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Thank you music industry!

Posted by brunos on January 13, 2009 at 8:55 AM PST

We are always trying to shine some light to our kids, and teach them about right and wrong. A few things are pretty hard to explain. Copyright for one is a pretty complicated thing.

My daughter has frequently asked me about movies and music. Her friends tell her that they can download any music or movie from the Internet, and she asks me if this is true, and if I'll teach her to do it. Or our neighbor's kid keeps asking her why can't she run on the PlayStation the copied games that he has. And I try to explain to her that we really are not interested in pirated videos and our PlayStation is not "cracked", so it does not run the pirated games. I try to tell her about this thing called Copyright...

For her, this simple does not make a lot of sense...

But, yesterday, she asked me why she can't access her video on YouTube, and I found out that she hasn't been able to access it for some time now. So I went to take a look. And her video was removed because of "copyright claims made by a third party"... Now, go explain that to a 10 year-old kid...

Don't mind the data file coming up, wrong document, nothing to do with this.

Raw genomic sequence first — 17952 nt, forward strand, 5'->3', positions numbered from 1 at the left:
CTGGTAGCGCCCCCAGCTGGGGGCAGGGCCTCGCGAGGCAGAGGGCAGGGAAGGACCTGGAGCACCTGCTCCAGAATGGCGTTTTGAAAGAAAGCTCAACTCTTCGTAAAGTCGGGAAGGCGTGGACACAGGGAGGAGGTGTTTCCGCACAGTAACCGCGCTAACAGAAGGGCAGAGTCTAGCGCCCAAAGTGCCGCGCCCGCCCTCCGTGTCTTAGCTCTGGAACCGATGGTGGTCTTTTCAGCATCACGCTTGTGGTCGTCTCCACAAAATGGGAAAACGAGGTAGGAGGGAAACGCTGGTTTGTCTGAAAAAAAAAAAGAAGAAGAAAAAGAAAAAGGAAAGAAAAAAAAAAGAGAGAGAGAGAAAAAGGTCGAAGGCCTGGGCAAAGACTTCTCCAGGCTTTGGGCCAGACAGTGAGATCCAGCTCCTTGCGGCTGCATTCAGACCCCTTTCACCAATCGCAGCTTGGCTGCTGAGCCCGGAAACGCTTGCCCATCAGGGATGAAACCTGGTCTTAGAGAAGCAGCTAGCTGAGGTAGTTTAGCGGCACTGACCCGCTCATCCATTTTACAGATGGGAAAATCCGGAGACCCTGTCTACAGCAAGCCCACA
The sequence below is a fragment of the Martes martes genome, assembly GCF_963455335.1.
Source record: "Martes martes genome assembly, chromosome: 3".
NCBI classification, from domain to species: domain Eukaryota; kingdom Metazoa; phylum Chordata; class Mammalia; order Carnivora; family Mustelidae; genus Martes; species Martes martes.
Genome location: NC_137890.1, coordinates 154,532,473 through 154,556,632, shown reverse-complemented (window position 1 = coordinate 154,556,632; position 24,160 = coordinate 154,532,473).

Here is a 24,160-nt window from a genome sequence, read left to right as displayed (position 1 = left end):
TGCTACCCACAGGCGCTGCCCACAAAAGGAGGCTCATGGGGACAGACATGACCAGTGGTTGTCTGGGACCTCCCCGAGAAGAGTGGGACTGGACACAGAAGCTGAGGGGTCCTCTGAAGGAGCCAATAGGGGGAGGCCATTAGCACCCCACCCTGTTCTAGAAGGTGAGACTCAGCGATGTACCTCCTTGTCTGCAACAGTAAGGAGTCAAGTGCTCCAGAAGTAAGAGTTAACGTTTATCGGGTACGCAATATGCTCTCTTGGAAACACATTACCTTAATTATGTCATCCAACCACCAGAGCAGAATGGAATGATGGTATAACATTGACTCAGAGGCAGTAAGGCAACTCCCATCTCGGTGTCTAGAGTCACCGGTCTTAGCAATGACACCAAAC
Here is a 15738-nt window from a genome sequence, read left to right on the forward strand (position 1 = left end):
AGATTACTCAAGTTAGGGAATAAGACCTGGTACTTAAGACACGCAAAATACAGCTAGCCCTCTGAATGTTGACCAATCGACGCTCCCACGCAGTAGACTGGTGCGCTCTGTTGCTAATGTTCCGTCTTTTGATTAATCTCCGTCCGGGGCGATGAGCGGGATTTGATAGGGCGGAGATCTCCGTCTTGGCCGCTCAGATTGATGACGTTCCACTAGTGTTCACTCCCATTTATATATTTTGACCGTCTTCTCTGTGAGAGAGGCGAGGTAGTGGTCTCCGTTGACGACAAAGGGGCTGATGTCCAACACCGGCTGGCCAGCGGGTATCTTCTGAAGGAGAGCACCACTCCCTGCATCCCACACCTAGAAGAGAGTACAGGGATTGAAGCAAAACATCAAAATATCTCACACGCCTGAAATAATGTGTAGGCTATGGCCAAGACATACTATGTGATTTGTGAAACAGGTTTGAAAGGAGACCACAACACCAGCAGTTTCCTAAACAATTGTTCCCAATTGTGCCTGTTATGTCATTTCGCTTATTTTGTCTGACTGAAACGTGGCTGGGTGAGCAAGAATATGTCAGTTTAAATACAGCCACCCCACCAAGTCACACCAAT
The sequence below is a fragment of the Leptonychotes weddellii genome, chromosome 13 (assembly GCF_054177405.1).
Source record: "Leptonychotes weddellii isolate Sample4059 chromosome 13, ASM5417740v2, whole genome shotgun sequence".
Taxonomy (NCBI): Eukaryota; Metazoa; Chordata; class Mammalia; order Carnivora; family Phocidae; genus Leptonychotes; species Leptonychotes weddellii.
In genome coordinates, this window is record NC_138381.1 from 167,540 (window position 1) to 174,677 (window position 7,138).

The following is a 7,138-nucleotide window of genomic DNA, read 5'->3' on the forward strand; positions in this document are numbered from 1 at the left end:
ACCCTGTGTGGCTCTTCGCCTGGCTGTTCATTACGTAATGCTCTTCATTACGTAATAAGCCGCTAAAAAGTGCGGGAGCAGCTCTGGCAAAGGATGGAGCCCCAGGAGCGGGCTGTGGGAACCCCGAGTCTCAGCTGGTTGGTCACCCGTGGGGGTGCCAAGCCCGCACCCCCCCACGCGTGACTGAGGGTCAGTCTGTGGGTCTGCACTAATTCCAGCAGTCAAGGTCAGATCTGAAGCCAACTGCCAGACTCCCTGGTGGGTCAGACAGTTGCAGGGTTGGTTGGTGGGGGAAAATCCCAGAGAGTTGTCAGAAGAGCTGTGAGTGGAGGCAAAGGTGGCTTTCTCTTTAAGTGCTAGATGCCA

The thing is: some time ago, when she was 8, she wanted to learn how to do a video, so, she made a little video with two string puppets. Recorded with an old digital picture camera, that had enough memory to record about 30s of video at a time. She basically did it all, I was mostly the puppeteer and supporter. Including choosing the song from one of our (paid for) CDs. "Águas de Março", from Tom Jobim, one of the best songs of all time. At the time, I didn't have the insight to try to explain to an 8 year-old details of the Copyright laws... The video was a tribute to the song, didn't use the full song, was a learning tool for an 8 years old girl trying to be creative. It was watched on YouTube a little over 7,000 times in 2 years, a drop on the ocean by any possible count.